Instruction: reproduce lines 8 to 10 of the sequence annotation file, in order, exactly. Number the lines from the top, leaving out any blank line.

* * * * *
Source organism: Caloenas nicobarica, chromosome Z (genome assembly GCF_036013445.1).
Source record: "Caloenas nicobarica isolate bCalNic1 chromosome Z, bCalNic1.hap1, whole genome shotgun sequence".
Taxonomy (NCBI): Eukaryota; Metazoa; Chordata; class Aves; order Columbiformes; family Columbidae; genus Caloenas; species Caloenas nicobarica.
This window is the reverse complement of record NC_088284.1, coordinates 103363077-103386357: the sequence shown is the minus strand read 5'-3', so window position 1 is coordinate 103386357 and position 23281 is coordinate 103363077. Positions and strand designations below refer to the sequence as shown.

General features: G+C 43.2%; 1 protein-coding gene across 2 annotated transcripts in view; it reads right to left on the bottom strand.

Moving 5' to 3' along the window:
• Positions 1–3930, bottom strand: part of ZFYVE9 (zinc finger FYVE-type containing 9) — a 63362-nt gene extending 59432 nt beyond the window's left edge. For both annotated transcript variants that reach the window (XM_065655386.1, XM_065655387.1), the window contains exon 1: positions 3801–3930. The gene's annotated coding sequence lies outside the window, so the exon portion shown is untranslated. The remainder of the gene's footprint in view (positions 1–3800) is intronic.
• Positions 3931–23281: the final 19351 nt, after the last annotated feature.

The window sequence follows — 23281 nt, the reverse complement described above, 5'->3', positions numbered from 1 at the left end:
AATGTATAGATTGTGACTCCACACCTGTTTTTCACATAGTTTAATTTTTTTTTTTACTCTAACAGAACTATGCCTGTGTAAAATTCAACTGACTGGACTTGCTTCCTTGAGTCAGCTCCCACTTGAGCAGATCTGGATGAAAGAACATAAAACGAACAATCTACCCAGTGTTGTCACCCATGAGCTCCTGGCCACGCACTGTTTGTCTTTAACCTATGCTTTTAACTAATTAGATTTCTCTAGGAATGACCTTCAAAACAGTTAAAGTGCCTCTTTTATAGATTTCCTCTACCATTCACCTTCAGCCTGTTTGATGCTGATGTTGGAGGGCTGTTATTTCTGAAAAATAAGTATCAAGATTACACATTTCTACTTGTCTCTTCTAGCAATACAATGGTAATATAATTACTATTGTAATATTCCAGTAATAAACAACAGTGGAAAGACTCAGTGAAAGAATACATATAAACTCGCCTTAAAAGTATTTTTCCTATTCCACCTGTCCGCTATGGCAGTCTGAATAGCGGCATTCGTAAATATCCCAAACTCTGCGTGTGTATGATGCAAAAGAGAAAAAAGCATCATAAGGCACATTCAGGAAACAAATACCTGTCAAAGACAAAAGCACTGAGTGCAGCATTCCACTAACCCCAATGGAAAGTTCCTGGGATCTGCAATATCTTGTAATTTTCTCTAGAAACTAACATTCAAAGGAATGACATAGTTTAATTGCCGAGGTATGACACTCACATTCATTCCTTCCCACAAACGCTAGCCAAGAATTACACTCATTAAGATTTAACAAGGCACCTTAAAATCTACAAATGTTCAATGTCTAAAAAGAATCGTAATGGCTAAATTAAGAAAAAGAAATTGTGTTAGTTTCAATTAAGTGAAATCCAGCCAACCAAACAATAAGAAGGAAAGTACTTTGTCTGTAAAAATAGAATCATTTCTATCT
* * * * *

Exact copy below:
• Positions 3931–23281: the final 19351 nt, after the last annotated feature.

The window sequence follows — 23281 nt, the reverse complement described above, 5'->3', positions numbered from 1 at the left end:
AATGTATAGATTGTGACTCCACACCTGTTTTTCACATAGTTTAATTTTTTTTTTTACTCTAACAGAACTATGCCTGTGTAAAATTCAACTGACTGGACTTGCTTCCTTGAGTCAGCTCCCACTTGAGCAGATCTGGATGAAAGAACATAAAACGAACAATCTACCCAGTGTTGTCACCCATGAGCTCCTGGCCACGCACTGTTTGTCTTTAACCTATGCTTTTAACTAATTAGATTTCTCTAGGAATGACCTTCAAAACAGTTAAAGTGCCTCTTTTATAGATTTCCTCTACCATTCACCTTCAGCCTGTTTGATGCTGATGTTGGAGGGCTGTTATTTCTGAAAAATAAGTATCAAGATTACACATTTCTACTTGTCTCTTCTAGCAATACAATGGTAATATAATTACTATTGTAATATTCCAGTAATAAACAACAGTGGAAAGACTCAGTGAAAGAATACATATAAACTCGCCTTAAAAGTATTTTTCCTATTCCACCTGTCCGCTATGGCAGTCTGAATAGCGGCATTCGTAAATATCCCAAACTCTGCGTGTGTATGATGCAAAAGAGAAAAAAGCATCATAAGGCACATTCAGGAAACAAATACCTGTCAAAGACAAAAGCACTGAGTGCAGCATTCCACTAACCCCAATGGAAAGTTCCTGGGATCTGCAATATCTTGTAATTTTCTCTAGAAACTAACATTCAAAGGAATGACATAGTTTAATTGCCGAGGTATGACACTCACATTCATTCCTTCCCACAAACGCTAGCCAAGAATTACACTCATTAAGATTTAACAAGGCACCTTAAAATCTACAAATGTTCAATGTCTAAAAAGAATCGTAATGGCTAAATTAAGAAAAAGAAATTGTGTTAGTTTCAATTAAGTGAAATCCAGCCAACCAAACAATAAGAAGGAAAGTACTTTGTCTGTAAAAATAGAATCATTTCTATCT